White stereotypes, black absences

I have contributed the post below about Louis Theroux’s African Safari to Sean Jacobs’ excellent blog, The Leo Africanus. Check it out.

There he stood, poor Louis Theroux.
Thin and civilised, black-rimmed spectacles and shirtsleeves, having to watch how an overweight Afrikaner, dressed in khaki, gets all excited about his daughter felling a wild hog with one shot from a crossbow.
Initially, upon watching his program ‘African Hunting Holiday‘ (BBC), one sympathises with Theroux to a certain extent – the dusty bush of Limpopo is no place for nuanced arguments or bookish chaps. As one of his interviewees less than delicately puts it in a heavy accent: “Africa does not have computers…it’s fucked, because we chop down everything and we eat everything. This (hunting) is a way of making money out what there is here.”
But Theroux’s posh indignitation at the bloodlusty, weird Afrikaner father-and-daughter pair becomes annoying when he insists on framing the farmers as the brutes, and lets their clients go scot free.
One cringes at the poorly executed machismo of the American clients who pay good money for the thrill of the kill.
Although towards the end it seems Theroux becomes a bit more sympathetic to the complexities of the hunting industry, what remains lost from sight is that these farmers play up an image of wildlife, the bush and ferocious animals to feed into Westerners’ fantasies about Africa.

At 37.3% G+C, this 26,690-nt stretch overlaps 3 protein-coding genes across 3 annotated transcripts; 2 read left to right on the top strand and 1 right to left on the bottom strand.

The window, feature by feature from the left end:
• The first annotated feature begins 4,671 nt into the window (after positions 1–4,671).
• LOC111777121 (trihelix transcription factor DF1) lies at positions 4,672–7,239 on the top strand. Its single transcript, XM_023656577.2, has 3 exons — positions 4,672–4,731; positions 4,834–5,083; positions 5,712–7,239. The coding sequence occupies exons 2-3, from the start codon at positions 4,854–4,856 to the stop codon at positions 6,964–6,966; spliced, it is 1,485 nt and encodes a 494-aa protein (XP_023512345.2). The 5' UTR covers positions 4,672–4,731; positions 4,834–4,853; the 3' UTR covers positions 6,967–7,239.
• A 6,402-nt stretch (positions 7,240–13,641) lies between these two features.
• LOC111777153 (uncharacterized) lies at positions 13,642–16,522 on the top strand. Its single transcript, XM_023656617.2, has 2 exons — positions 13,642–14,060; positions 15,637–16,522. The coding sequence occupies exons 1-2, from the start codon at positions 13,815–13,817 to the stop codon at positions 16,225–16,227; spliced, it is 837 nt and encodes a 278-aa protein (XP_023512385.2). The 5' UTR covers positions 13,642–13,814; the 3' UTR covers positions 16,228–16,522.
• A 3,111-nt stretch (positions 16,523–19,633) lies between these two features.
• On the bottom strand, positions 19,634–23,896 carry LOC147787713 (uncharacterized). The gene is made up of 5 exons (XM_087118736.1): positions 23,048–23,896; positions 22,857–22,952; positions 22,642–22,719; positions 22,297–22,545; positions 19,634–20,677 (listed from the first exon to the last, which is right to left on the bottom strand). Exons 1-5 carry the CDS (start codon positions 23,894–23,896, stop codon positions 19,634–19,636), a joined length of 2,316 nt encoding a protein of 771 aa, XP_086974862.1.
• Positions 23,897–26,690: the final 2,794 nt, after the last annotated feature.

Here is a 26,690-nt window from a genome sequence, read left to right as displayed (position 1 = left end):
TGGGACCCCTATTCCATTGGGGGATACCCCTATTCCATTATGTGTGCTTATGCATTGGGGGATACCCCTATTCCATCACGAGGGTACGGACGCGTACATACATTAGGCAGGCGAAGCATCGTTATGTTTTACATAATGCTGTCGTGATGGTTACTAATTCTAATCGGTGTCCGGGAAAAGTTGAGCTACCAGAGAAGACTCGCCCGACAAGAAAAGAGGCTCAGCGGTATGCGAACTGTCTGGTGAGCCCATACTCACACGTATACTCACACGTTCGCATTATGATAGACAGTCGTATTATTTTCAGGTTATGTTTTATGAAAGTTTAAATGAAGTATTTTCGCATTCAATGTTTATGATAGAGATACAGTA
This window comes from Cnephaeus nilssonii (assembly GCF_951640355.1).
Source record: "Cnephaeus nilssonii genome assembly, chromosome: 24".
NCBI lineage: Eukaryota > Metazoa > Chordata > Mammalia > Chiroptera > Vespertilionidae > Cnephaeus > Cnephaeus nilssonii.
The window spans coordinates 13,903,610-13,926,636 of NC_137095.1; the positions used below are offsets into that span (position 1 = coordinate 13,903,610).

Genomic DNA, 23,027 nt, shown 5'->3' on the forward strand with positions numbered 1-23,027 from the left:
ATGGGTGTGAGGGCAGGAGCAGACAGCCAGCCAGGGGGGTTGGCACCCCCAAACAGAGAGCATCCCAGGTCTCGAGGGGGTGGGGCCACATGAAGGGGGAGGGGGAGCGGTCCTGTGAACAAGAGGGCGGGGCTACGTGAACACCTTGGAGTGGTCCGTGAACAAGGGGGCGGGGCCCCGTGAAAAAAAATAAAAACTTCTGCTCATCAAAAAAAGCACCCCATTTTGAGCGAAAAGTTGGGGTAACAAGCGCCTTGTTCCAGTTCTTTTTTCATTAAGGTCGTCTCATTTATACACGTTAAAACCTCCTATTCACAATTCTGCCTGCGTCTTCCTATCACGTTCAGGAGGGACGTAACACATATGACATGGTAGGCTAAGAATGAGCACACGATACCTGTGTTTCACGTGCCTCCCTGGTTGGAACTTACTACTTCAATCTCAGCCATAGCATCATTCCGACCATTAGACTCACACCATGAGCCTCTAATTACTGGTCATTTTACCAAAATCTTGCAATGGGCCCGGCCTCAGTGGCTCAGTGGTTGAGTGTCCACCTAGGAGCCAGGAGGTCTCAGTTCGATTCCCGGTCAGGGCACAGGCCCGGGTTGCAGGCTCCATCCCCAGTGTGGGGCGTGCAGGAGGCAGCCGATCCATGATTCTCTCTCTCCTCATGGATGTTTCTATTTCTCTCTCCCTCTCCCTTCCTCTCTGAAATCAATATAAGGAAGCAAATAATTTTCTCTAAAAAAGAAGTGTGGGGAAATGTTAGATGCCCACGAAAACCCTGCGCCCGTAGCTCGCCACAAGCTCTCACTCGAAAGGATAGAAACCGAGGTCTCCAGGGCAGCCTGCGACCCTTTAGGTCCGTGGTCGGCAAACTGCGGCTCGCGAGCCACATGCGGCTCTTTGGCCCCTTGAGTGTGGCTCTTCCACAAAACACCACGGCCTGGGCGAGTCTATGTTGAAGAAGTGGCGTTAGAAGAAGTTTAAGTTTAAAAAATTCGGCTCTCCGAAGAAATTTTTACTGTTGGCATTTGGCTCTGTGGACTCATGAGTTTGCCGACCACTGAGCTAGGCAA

On several occasions what becomes clear is that the farmers actually care deeply about the animals and the bush, and try to arrive at an ethical way of doing their job. But Theroux does not allow himself to dwell on these contradictions.
Rough farmers are part of the fantasy that the Americans come to enjoy, and Theroux actually is more complicit in upholding this colonial narrative than he would care to acknowledge. And then there are those parts of the fantasy which go wholly unspoken.
Theroux never complains about the black workers having to sit on the back of the truck or clean the bloody carcasses while he and the hunters engage in elevated debate about animal rights or enjoy the scenery from air-conditioned comfort.
Fantasies have many sides.


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Filed under Afrikaners, hunting, Limpopo, louis theroux, stereotypes

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